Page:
Earlier this month the Government announced that poetry would no longer be a compulsory subject in English schools. This is a regressive step and it will have a severely deleterious effect upon our culture, in fact without poetry the English language will die. Poetry revives and alters language, once poetry is removed from our discourse this language is dead.
However there is evidence that English is already in terminal decline. Journalism is one example, as it has drifted further away from its origins as a witty and original form of writing. Today`s journalists lack the poetic sensibilities that once amused and engaged the populace, instead their writing is both staid and bland. The title of this Blog post is an allusion to the Michael Longley poem “The Candlelight Master”. The theme behind the poem is drawing out obscurity into light.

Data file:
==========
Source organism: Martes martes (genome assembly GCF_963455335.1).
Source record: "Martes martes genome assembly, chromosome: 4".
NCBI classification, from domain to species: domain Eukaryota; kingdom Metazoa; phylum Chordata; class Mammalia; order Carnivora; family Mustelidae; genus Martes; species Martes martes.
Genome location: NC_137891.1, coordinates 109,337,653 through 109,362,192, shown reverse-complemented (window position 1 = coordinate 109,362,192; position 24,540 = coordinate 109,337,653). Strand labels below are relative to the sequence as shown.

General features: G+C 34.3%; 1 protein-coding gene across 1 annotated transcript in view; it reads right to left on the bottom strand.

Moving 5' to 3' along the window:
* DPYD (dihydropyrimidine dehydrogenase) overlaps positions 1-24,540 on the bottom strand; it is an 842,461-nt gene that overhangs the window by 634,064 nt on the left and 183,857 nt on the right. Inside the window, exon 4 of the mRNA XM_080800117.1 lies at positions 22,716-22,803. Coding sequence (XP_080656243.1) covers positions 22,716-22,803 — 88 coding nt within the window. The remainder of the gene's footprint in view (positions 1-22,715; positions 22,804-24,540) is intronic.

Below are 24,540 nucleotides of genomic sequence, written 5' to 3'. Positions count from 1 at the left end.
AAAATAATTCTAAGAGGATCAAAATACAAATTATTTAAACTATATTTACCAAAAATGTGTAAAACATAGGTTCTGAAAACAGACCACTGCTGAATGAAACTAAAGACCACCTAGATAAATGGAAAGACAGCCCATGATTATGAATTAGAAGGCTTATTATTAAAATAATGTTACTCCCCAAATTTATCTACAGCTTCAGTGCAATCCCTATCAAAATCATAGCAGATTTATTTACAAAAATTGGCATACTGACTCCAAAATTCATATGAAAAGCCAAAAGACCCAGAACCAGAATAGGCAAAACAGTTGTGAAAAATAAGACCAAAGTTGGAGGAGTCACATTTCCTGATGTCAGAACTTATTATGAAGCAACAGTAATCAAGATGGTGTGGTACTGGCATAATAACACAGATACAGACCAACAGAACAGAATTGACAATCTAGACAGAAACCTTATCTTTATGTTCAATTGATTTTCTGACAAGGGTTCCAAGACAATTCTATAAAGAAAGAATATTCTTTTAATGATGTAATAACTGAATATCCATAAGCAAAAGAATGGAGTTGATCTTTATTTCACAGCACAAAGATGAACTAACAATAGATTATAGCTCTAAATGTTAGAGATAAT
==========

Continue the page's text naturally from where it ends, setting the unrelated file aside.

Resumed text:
Some of the most obscure and rare ephemera in our lives are also the most beautiful and captivating, yet without poetry we will never experience these, at least in a philosophical sense. Plato understood this when he wrote “The Allegory of the Cave”, which was a study on enlightenment. The allegory focusses upon a community of cave dwellers who have never experienced anything outside, their only perceptions are of shadow and illusion, and the echoes of their own voices.
However these people only knew this one existence and for them this was complete reality. This is almost an analogy for our contemporary experience. The majority of people, especially the young only perceive reality from the cold, blue light that emits out of screens. The poet-philosopher in contrast reflects upon life as soon as he strikes the match to illuminate his candle lit dwelling. Candles cast a distinctly different sense of perception, they lend a radiance to the world. “The Candlelight Master” is almost a metaphor for a society that is growing rapidly unenlightened and ignorant, we must preserve our poetic tradition before we lose our dwindling civilisation completely.